Tourists Flock To Cancun Despite Sargassum Seaweed Surge

Tourists Flock To Cancun Despite Sargassum Seaweed Surge

With an average of 275 inbound-daily flights over the weekend, air operations in Cancun International Airport don’t seem to slow down despite the important arrival of sargassum to Quintana Roo.

In recent years Mexico has shattered all arrival records, with a large percentage of international tourists choosing Cancun as their primary hotspot.

The number of international passengers passing through customs at Cancun airport surpassed 8.21 million as of April 2024, according to data revealed by Grupo Aeroportuario del Sureste (ASUR), the New York Stock Exchange trade operator of this airport.

This figure represents a 6 percent increase compared to the same period in 2023. 

Although Cozumel has seen an increase of 20 percent in international arrivals and Merida 9 percent, Cancun still beat them both.

The idea of getting a taste of Caribbean life by strolling on pristine white-sand beaches bathed in turquoise waters has attracted visitors to Cancun for years. But that may be about to change.

On May 11, the Navy Secretariat raised the sargassum alert for the northern area of Quintana Roo to ”Level 3 – Yellow,” due to an increase in algae on its beaches and a negative forecast for the weeks to come.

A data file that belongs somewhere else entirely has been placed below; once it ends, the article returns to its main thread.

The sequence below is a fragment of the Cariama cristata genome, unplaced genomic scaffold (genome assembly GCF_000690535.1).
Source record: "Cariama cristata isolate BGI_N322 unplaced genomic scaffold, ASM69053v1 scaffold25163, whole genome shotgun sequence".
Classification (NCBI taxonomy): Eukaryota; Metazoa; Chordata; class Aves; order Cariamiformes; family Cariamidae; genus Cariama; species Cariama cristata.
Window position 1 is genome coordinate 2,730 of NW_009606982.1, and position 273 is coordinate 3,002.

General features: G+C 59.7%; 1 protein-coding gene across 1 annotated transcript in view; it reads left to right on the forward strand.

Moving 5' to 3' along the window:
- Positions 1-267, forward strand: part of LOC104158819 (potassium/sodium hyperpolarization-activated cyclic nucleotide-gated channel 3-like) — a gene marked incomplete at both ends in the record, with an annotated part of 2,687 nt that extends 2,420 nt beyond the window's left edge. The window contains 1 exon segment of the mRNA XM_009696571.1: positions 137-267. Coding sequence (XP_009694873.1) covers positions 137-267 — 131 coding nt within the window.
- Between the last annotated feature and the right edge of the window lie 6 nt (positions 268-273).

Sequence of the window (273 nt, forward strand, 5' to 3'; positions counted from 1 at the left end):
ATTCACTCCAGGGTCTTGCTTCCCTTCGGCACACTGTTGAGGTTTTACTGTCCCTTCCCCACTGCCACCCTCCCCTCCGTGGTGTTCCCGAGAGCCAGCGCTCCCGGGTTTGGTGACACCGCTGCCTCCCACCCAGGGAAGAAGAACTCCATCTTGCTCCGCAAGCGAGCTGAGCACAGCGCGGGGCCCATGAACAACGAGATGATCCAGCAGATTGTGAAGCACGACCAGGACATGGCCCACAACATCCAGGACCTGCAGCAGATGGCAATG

For its part, the Quintana Roo Sargassum Monitoring Network (RDMS) has detected 7,400 tons of sargassum floating on its way to the state from the Honduran Caribbean. 

Hundreds of tons of that sargassum are expected to start arriving at Mexican beaches over the next few weeks. 

Despite unfavorable predictions, sargassum season in Cancun has not been as bad as it has been in areas of Puerto Morelos, Playa del Carmen, and Tulum.

“There are morning clean-ups organized by resorts that keep the beaches mostly clean until the afternoon,” according to our most recent report.

In fact, the presence of algae has not prevented beachgoers from swimming and playing in the waters of Playa Delfines, one of the most affected beaches so far.

Cancun also offers cenotes, stunning natural sinkholes filled with fresh water, which have become highly demanded because they are protected from sargassum.

Those planning a getaway to Cancun or the Mexican Caribbean should hurry up because, according to the Citizen Observatory, the mass of sargassum approaching the beaches of Quintana Roo could double in the next 20 days, threatening to ruin aquatic activities in the area.

The most affected months in Cancun are May, June and July, according to historical observations.

During this period, you will inevitably find a significant number of beaches covered with sargassum, especially in certain areas of the so-called Cancun Hotel Zone.